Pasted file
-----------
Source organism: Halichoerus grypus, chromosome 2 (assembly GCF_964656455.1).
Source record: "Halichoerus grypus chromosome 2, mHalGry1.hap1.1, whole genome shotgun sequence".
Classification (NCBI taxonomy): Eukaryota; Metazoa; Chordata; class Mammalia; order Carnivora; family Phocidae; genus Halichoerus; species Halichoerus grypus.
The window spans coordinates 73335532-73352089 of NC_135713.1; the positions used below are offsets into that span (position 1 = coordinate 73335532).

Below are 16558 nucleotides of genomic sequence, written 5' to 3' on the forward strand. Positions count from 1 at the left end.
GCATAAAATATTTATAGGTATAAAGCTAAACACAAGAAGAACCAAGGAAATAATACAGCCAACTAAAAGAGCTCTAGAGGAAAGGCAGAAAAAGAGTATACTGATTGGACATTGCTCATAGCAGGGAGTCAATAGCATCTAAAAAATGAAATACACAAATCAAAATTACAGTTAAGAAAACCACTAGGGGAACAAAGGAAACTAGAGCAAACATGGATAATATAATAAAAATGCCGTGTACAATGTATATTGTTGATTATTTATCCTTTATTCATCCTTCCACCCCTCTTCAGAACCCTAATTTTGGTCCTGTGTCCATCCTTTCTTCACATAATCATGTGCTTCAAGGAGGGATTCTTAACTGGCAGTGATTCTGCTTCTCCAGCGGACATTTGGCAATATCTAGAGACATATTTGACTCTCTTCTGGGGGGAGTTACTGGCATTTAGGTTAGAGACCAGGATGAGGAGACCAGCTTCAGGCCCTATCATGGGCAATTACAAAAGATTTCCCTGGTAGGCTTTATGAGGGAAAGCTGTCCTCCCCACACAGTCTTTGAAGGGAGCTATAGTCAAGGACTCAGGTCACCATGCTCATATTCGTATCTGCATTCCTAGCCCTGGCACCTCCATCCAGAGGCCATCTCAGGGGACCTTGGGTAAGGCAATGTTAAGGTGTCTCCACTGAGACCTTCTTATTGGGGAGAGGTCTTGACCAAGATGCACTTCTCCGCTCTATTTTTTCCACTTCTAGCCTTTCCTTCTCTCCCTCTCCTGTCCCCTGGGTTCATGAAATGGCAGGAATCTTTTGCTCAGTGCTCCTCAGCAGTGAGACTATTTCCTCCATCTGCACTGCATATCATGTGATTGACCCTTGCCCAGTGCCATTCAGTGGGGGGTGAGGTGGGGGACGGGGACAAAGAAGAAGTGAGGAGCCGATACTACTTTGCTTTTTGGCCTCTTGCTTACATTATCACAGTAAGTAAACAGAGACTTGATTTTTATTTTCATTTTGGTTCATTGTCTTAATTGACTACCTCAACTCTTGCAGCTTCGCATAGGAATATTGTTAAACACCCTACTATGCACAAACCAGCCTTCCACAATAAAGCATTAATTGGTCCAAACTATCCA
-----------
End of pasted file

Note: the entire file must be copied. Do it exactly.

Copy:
Source organism: Halichoerus grypus, chromosome 2 (assembly GCF_964656455.1).
Source record: "Halichoerus grypus chromosome 2, mHalGry1.hap1.1, whole genome shotgun sequence".
Classification (NCBI taxonomy): Eukaryota; Metazoa; Chordata; class Mammalia; order Carnivora; family Phocidae; genus Halichoerus; species Halichoerus grypus.
The window spans coordinates 73335532-73352089 of NC_135713.1; the positions used below are offsets into that span (position 1 = coordinate 73335532).

Below are 16558 nucleotides of genomic sequence, written 5' to 3' on the forward strand. Positions count from 1 at the left end.
GCATAAAATATTTATAGGTATAAAGCTAAACACAAGAAGAACCAAGGAAATAATACAGCCAACTAAAAGAGCTCTAGAGGAAAGGCAGAAAAAGAGTATACTGATTGGACATTGCTCATAGCAGGGAGTCAATAGCATCTAAAAAATGAAATACACAAATCAAAATTACAGTTAAGAAAACCACTAGGGGAACAAAGGAAACTAGAGCAAACATGGATAATATAATAAAAATGCCGTGTACAATGTATATTGTTGATTATTTATCCTTTATTCATCCTTCCACCCCTCTTCAGAACCCTAATTTTGGTCCTGTGTCCATCCTTTCTTCACATAATCATGTGCTTCAAGGAGGGATTCTTAACTGGCAGTGATTCTGCTTCTCCAGCGGACATTTGGCAATATCTAGAGACATATTTGACTCTCTTCTGGGGGGAGTTACTGGCATTTAGGTTAGAGACCAGGATGAGGAGACCAGCTTCAGGCCCTATCATGGGCAATTACAAAAGATTTCCCTGGTAGGCTTTATGAGGGAAAGCTGTCCTCCCCACACAGTCTTTGAAGGGAGCTATAGTCAAGGACTCAGGTCACCATGCTCATATTCGTATCTGCATTCCTAGCCCTGGCACCTCCATCCAGAGGCCATCTCAGGGGACCTTGGGTAAGGCAATGTTAAGGTGTCTCCACTGAGACCTTCTTATTGGGGAGAGGTCTTGACCAAGATGCACTTCTCCGCTCTATTTTTTCCACTTCTAGCCTTTCCTTCTCTCCCTCTCCTGTCCCCTGGGTTCATGAAATGGCAGGAATCTTTTGCTCAGTGCTCCTCAGCAGTGAGACTATTTCCTCCATCTGCACTGCATATCATGTGATTGACCCTTGCCCAGTGCCATTCAGTGGGGGGTGAGGTGGGGGACGGGGACAAAGAAGAAGTGAGGAGCCGATACTACTTTGCTTTTTGGCCTCTTGCTTACATTATCACAGTAAGTAAACAGAGACTTGATTTTTATTTTCATTTTGGTTCATTGTCTTAATTGACTACCTCAACTCTTGCAGCTTCGCATAGGAATATTGTTAAACACCCTACTATGCACAAACCAGCCTTCCACAATAAAGCATTAATTGGTCCAAACTATCCA